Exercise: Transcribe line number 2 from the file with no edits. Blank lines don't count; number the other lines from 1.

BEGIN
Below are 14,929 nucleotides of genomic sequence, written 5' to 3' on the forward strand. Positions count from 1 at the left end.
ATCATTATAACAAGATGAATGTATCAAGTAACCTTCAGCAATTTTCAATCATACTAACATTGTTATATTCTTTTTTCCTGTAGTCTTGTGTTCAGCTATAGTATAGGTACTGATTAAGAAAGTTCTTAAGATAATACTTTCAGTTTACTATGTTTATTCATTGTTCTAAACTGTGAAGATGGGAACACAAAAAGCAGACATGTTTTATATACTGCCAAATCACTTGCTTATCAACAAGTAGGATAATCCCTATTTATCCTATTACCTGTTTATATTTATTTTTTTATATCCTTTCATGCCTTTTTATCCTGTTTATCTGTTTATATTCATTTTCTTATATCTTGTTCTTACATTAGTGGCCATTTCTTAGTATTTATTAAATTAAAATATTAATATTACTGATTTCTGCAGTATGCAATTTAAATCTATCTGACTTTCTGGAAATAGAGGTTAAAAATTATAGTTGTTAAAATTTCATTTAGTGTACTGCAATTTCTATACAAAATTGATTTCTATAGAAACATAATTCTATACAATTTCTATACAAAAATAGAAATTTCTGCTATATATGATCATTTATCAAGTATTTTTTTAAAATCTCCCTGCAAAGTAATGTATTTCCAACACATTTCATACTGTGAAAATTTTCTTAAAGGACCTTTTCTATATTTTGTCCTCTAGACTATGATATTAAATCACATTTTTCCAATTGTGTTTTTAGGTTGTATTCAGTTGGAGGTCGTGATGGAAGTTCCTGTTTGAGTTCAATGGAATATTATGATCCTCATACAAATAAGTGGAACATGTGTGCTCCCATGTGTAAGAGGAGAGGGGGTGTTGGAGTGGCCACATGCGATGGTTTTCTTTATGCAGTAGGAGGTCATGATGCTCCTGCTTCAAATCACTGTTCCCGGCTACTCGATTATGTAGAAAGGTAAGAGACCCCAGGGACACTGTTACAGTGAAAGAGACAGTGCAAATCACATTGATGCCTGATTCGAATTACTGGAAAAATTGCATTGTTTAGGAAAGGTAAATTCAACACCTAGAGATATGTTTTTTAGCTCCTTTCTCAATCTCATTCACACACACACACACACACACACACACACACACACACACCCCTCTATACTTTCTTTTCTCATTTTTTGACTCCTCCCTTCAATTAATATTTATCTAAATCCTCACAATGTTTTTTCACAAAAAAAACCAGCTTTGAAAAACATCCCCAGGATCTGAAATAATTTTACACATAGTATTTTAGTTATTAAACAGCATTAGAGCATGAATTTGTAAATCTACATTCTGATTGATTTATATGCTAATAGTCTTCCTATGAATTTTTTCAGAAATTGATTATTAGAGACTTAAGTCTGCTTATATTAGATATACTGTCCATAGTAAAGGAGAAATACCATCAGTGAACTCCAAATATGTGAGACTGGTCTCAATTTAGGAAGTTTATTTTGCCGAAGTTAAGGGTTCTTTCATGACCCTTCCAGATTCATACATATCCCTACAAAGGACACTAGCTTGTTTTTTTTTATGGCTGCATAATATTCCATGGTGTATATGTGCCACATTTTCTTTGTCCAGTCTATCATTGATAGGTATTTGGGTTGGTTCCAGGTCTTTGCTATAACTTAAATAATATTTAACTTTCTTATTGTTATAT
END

ATCATTATAACAAGATGAATGTATCAAGTAACCTTCAGCAATTTTCAATCATACTAACATTGTTATATTCTTTTTTCCTGTAGTCTTGTGTTCAGCTATAGTATAGGTACTGATTAAGAAAGTTCTTAAGATAATACTTTCAGTTTACTATGTTTATTCATTGTTCTAAACTGTGAAGATGGGAACACAAAAAGCAGACATGTTTTATATACTGCCAAATCACTTGCTTATCAACAAGTAGGATAATCCCTATTTATCCTATTACCTGTTTATATTTATTTTTTTATATCCTTTCATGCCTTTTTATCCTGTTTATCTGTTTATATTCATTTTCTTATATCTTGTTCTTACATTAGTGGCCATTTCTTAGTATTTATTAAATTAAAATATTAATATTACTGATTTCTGCAGTATGCAATTTAAATCTATCTGACTTTCTGGAAATAGAGGTTAAAAATTATAGTTGTTAAAATTTCATTTAGTGTACTGCAATTTCTATACAAAATTGATTTCTATAGAAACATAATTCTATACAATTTCTATACAAAAATAGAAATTTCTGCTATATATGATCATTTATCAAGTATTTTTTTAAAATCTCCCTGCAAAGTAATGTATTTCCAACACATTTCATACTGTGAAAATTTTCTTAAAGGACCTTTTCTATATTTTGTCCTCTAGACTATGATATTAAATCACATTTTTCCAATTGTGTTTTTAGGTTGTATTCAGTTGGAGGTCGTGATGGAAGTTCCTGTTTGAGTTCAATGGAATATTATGATCCTCATACAAATAAGTGGAACATGTGTGCTCCCATGTGTAAGAGGAGAGGGGGTGTTGGAGTGGCCACATGCGATGGTTTTCTTTATGCAGTAGGAGGTCATGATGCTCCTGCTTCAAATCACTGTTCCCGGCTACTCGATTATGTAGAAAGGTAAGAGACCCCAGGGACACTGTTACAGTGAAAGAGACAGTGCAAATCACATTGATGCCTGATTCGAATTACTGGAAAAATTGCATTGTTTAGGAAAGGTAAATTCAACACCTAGAGATATGTTTTTTAGCTCCTTTCTCAATCTCATTCACACACACACACACACACACACACACACACACACACACCCCTCTATACTTTCTTTTCTCATTTTTTGACTCCTCCCTTCAATTAATATTTATCTAAATCCTCACAATGTTTTTTCACAAAAAAAACCAGCTTTGAAAAACATCCCCAGGATCTGAAATAATTTTACACATAGTATTTTAGTTATTAAACAGCATTAGAGCATGAATTTGTAAATCTACATTCTGATTGATTTATATGCTAATAGTCTTCCTATGAATTTTTTCAGAAATTGATTATTAGAGACTTAAGTCTGCTTATATTAGATATACTGTCCATAGTAAAGGAGAAATACCATCAGTGAACTCCAAATATGTGAGACTGGTCTCAATTTAGGAAGTTTATTTTGCCGAAGTTAAGGGTTCTTTCATGACCCTTCCAGATTCATACATATCCCTACAAAGGACACTAGCTTGTTTTTTTTTATGGCTGCATAATATTCCATGGTGTATATGTGCCACATTTTCTTTGTCCAGTCTATCATTGATAGGTATTTGGGTTGGTTCCAGGTCTTTGCTATAACTTAAATAATATTTAACTTTCTTATTGTTATAT